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Science Meets Cooking at Healthy Kitchens, Healthy Lives — One RD’s Positive Experience
By Jennifer C. Shrodes, RD, LD

A collaboration between The Culinary Institute of America (CIA) in St. Helena, Calif., and Harvard Medical School, Healthy Kitchens, Healthy Lives is an annual gathering of physicians, dietitians, nurses, hospital and insurance executives, healthcare foodservice directors, and chefs. What it promises, according to its website, is a discussion of the state of science of diet and nutrition with the purpose of “transforming attendees into ambassadors for and role models of healthy nutritional strategic change.”

During the opening session of this year’sHealthy Kitchens, Healthy Lives: Caring for Our Patients and Ourselves,attendees were encouraged to pace themselves because, over the course of the four-day conference, 300 recipes would be available for sampling. This came as great news to me; as a dietitian who loves to cook, I was looking for more ideas on how to incorporate real food (not food models) and cooking into my practice.

During the four days at the CIA, there were many lecture-style presentations. I learned about trends in obesity, nutrition’s role in helping prevent cancer, and the benefits of adopting a plant-based diet. In sessions addressing childhood obesity, experts presented success stories of patients who eat in moderation and exercise regularly. Some offbeat session topics included the effects of dark chocolate and alcohol on health. Attendees also learned about sustainability of the U.S. food system. Between lectures, chefs took to the demo kitchen to prepare delicious and nutritious food with ease. The lectures were interesting, but I was fascinated by the practical application of food.

The first workshop I attended was “Spices, Herbs and Aromatics,” led by Amy Myrdal Miller, MS, RD, the CIA’s program director for strategic initiatives, and Suvir Saran, a chef, consultant, and author. Participants learned techniques such as how and when to add spices to dishes to maximize taste. Before starting a dish, the presenters toasted whole spices such as cumin and curry leaves in a skillet to bring out their natural oils. Using a mortar and pestle, they then crushed the toasted spices to extract their flavor and added them to the dishes either during or after the cooking process, depending on the desired outcome.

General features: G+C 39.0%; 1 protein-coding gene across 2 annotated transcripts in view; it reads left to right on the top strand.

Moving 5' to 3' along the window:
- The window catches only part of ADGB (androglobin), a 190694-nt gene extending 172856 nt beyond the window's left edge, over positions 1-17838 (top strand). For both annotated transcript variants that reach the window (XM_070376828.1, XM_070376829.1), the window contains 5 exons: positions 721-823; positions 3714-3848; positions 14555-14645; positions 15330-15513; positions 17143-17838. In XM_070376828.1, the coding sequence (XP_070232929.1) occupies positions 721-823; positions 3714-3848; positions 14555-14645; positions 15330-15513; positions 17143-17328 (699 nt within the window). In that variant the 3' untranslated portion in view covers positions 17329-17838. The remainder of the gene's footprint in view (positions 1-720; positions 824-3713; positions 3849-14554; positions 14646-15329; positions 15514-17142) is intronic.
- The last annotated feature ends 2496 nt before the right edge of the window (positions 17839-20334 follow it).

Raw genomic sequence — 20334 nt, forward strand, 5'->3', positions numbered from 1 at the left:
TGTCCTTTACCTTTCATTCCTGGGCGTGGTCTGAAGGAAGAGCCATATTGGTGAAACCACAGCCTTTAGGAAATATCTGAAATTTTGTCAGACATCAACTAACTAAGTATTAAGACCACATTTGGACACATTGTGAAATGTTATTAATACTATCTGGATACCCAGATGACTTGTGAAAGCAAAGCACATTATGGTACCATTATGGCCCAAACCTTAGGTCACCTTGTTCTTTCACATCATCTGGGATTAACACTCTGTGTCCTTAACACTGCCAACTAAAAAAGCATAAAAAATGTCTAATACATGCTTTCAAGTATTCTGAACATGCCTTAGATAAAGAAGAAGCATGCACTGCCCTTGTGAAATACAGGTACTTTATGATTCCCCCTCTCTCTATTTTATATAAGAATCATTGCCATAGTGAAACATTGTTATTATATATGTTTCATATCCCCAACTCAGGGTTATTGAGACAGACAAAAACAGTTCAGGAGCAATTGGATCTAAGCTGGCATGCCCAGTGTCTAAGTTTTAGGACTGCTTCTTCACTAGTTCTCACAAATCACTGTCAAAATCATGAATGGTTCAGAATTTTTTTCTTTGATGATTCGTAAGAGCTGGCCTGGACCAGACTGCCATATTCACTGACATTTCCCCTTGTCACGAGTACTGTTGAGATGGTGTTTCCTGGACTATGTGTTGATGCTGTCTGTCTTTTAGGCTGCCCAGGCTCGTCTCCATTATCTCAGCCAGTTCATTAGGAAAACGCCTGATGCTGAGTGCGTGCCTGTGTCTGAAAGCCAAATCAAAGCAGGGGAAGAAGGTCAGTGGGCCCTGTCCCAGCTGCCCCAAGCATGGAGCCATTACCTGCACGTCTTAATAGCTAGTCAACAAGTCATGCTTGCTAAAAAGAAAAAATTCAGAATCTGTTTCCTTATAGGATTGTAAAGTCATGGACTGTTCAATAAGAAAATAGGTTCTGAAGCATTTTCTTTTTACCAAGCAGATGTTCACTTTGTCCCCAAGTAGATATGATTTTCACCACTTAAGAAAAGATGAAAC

As the aroma of each spice rose from the kitchen and reached my seat in the auditorium, I realized that healthful food must appeal to us before we taste it or even see it. Saran spoke about the importance of simplifying cooking and paying attention to both our health and our children’s health. Myrdal Miller made the critical connections between science and food—information I crave as a nutrition educator.

Eager for new breakfast ideas, I attended the session “Memorable Starts: Building a Better Breakfast,” also presented by an RD-chef team: Connie Guttersen, RD, PhD, and Mark Furstenberg. The presenters shared some useful breakfast tips that RDs can present to clients as well as use themselves: Prepare quiche crust using chickpea flour, olive oil, and yogurt; think outside the cereal box and try barley and wheat berries; and bake eggs with chunky vegetable sauce using vegetables from the previous night’s dinner.

By the end of the presentation, Furstenberg had attendees vowing to eat homemade breakfast every day. Guttersen offered evidence-based information on why people who eat breakfast feel better both emotionally and physically. The cited research is invaluable and will come in handy when I discuss the importance of eating breakfast with my clients.

On the final day of the conference, I participated in a kitchen workshop in which I, along with 20 other attendees, joined in the cooking. During this workshop, “Cooking With Fruit,” led by chef instructor Rebecca Peizer, attendees learned how to dice and julienne with confidence and purpose.

The instructor assigned my small group of three, including a physician and an architect, to prepare grilled pineapple salsa. Wearing protective food handler gloves and armed with a sharp paring knife, I cut and seeded a Serrano chili, creating a fine mince in record time. I found sharp knives key to making fruit preparation a joy rather than a messy chore.

By the end of the workshop, my fellow participants and I had successfully assembled 10 fruit recipes, including smoothies, salads, salsa, and soup. Best of all, I am now able to extract every bit of juicy flesh from a ripe mango.

As the conference drew to an end, attendees were welcomed to microphones to share their thoughts on the days’ events. Standing before hundreds of attendees, one person revealed that in her 20 years of practice, this was the only conference she had ever attended to the end and that she had already registered for the 2012 show.

As for me, I got what I came for: to learn how to incorporate real food and cooking into my practice.

— Jennifer C. Shrodes, RD, LD, is a dietitian in private practice and a cook in Columbus, Ohio.